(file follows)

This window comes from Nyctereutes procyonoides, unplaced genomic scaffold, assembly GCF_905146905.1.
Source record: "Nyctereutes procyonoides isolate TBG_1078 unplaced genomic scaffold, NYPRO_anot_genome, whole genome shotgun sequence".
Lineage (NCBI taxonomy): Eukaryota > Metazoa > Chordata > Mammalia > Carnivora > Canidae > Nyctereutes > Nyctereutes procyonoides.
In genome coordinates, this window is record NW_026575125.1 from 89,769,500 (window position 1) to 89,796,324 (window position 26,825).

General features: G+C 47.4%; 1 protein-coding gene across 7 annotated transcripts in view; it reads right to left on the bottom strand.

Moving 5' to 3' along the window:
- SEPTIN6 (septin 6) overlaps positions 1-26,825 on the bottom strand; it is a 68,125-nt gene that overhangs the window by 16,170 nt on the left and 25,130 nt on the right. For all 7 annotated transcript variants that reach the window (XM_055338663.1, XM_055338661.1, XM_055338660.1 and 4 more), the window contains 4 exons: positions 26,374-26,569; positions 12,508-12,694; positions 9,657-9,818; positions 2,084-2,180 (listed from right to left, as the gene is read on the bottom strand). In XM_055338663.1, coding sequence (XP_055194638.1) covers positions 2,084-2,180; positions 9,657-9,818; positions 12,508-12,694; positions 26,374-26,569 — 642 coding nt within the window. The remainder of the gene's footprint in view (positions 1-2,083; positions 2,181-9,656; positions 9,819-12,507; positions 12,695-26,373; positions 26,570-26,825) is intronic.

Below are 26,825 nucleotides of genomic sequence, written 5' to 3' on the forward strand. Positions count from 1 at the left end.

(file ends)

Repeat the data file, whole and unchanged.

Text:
This window comes from Nyctereutes procyonoides, unplaced genomic scaffold, assembly GCF_905146905.1.
Source record: "Nyctereutes procyonoides isolate TBG_1078 unplaced genomic scaffold, NYPRO_anot_genome, whole genome shotgun sequence".
Lineage (NCBI taxonomy): Eukaryota > Metazoa > Chordata > Mammalia > Carnivora > Canidae > Nyctereutes > Nyctereutes procyonoides.
In genome coordinates, this window is record NW_026575125.1 from 89,769,500 (window position 1) to 89,796,324 (window position 26,825).

General features: G+C 47.4%; 1 protein-coding gene across 7 annotated transcripts in view; it reads right to left on the bottom strand.

Moving 5' to 3' along the window:
- SEPTIN6 (septin 6) overlaps positions 1-26,825 on the bottom strand; it is a 68,125-nt gene that overhangs the window by 16,170 nt on the left and 25,130 nt on the right. For all 7 annotated transcript variants that reach the window (XM_055338663.1, XM_055338661.1, XM_055338660.1 and 4 more), the window contains 4 exons: positions 26,374-26,569; positions 12,508-12,694; positions 9,657-9,818; positions 2,084-2,180 (listed from right to left, as the gene is read on the bottom strand). In XM_055338663.1, coding sequence (XP_055194638.1) covers positions 2,084-2,180; positions 9,657-9,818; positions 12,508-12,694; positions 26,374-26,569 — 642 coding nt within the window. The remainder of the gene's footprint in view (positions 1-2,083; positions 2,181-9,656; positions 9,819-12,507; positions 12,695-26,373; positions 26,570-26,825) is intronic.

Below are 26,825 nucleotides of genomic sequence, written 5' to 3' on the forward strand. Positions count from 1 at the left end.